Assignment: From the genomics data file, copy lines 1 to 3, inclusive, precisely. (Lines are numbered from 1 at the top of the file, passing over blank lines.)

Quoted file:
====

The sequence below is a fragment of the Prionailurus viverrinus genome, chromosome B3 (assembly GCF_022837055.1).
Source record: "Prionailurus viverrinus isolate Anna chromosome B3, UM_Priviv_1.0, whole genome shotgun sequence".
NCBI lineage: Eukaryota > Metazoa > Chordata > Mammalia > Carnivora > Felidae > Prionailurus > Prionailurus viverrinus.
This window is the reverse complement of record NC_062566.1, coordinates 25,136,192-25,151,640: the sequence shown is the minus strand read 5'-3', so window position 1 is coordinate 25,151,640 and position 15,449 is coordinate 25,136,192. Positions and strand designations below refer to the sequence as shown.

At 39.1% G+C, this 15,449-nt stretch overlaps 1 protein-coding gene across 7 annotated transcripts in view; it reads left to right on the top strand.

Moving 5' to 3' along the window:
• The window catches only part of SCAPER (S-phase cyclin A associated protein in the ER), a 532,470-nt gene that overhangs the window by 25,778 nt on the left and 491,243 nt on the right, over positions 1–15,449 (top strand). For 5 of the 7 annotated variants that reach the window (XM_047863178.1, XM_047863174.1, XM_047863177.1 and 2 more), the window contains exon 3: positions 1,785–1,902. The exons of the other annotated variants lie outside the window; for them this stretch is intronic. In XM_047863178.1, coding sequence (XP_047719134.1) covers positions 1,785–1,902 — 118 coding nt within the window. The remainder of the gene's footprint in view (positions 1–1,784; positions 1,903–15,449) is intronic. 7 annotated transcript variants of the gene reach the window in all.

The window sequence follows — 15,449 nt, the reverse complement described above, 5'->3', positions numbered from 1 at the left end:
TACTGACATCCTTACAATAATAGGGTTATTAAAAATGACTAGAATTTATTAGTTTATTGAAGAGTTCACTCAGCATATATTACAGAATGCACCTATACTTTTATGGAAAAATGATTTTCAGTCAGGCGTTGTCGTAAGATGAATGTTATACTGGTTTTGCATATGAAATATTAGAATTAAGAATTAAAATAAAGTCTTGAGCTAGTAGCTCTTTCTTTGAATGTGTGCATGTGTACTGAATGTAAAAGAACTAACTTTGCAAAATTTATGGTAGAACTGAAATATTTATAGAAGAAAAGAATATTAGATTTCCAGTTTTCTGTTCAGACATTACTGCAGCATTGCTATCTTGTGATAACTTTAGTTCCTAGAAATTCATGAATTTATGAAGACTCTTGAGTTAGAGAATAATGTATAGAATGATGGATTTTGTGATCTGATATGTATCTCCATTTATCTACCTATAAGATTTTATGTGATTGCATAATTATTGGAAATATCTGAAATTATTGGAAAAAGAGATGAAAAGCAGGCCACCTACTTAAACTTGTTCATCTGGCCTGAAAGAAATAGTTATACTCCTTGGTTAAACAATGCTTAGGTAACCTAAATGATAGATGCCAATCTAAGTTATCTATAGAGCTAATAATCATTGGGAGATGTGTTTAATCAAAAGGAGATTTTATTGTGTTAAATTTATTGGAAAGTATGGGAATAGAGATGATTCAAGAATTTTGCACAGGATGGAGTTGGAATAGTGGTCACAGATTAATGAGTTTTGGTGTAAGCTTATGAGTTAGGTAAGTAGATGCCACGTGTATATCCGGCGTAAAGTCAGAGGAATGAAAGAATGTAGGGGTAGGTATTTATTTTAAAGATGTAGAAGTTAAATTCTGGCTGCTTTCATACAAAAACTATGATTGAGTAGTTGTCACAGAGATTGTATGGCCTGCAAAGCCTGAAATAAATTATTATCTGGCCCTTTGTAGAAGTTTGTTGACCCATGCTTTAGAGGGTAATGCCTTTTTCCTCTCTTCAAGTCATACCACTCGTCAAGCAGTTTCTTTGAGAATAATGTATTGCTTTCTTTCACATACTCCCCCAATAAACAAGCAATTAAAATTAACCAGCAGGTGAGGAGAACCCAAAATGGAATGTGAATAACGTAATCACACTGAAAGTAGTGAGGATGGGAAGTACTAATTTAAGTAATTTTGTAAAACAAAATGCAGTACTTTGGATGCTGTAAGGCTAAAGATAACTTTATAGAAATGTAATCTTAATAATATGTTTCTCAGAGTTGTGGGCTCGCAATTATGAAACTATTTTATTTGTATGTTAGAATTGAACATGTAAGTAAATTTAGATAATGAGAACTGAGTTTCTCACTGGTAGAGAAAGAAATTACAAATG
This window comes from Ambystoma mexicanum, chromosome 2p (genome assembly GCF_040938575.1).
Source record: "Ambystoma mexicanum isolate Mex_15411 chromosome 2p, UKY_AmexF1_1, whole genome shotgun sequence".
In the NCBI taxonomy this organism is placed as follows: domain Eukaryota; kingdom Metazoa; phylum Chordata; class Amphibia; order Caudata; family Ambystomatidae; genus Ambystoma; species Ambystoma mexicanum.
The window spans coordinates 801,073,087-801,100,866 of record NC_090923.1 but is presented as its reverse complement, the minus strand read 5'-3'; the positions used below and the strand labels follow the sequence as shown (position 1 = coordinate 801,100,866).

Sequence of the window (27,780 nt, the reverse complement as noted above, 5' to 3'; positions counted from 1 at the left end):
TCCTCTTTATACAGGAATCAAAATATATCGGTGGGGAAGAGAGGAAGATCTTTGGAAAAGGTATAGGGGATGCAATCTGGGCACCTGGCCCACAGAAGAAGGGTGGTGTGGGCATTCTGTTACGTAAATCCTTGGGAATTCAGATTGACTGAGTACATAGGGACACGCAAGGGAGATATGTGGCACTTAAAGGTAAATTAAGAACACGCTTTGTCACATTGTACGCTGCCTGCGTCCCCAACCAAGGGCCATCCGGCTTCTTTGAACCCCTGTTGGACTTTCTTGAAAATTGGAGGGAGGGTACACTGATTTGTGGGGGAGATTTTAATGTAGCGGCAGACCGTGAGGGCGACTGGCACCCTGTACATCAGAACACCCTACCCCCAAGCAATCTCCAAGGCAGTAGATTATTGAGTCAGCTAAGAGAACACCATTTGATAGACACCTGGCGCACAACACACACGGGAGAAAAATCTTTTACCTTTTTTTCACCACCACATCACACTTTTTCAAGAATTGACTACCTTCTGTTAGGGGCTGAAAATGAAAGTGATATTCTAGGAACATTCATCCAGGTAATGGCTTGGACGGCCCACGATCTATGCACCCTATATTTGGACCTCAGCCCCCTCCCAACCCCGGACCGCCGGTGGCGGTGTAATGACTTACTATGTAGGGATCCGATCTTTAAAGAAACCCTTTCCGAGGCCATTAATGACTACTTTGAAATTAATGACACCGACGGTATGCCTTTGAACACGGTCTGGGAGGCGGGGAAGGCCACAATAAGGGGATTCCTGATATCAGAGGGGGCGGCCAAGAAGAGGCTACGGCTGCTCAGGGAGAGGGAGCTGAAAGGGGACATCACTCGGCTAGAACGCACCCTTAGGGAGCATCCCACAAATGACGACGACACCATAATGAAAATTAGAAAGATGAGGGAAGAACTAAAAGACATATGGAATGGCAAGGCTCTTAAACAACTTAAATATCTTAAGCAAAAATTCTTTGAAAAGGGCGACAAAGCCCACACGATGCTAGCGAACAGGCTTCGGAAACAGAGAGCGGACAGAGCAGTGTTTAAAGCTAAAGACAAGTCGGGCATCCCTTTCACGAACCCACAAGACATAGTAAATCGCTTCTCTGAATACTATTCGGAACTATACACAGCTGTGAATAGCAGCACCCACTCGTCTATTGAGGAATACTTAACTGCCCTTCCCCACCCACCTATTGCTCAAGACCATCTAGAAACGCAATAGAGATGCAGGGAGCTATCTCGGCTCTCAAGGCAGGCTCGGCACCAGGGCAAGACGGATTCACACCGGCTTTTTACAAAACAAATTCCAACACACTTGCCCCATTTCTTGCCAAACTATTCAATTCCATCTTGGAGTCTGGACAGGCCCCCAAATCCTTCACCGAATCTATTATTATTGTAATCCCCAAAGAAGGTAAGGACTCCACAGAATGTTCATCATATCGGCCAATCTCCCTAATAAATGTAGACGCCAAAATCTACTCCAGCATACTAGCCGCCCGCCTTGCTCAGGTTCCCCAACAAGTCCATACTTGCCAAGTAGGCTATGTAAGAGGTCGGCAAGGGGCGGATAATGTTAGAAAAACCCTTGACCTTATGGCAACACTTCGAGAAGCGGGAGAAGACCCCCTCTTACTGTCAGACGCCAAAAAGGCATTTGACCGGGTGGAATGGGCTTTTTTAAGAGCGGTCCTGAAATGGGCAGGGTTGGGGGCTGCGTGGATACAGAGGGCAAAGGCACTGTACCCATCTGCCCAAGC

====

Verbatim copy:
The sequence below is a fragment of the Prionailurus viverrinus genome, chromosome B3 (assembly GCF_022837055.1).
Source record: "Prionailurus viverrinus isolate Anna chromosome B3, UM_Priviv_1.0, whole genome shotgun sequence".
NCBI lineage: Eukaryota > Metazoa > Chordata > Mammalia > Carnivora > Felidae > Prionailurus > Prionailurus viverrinus.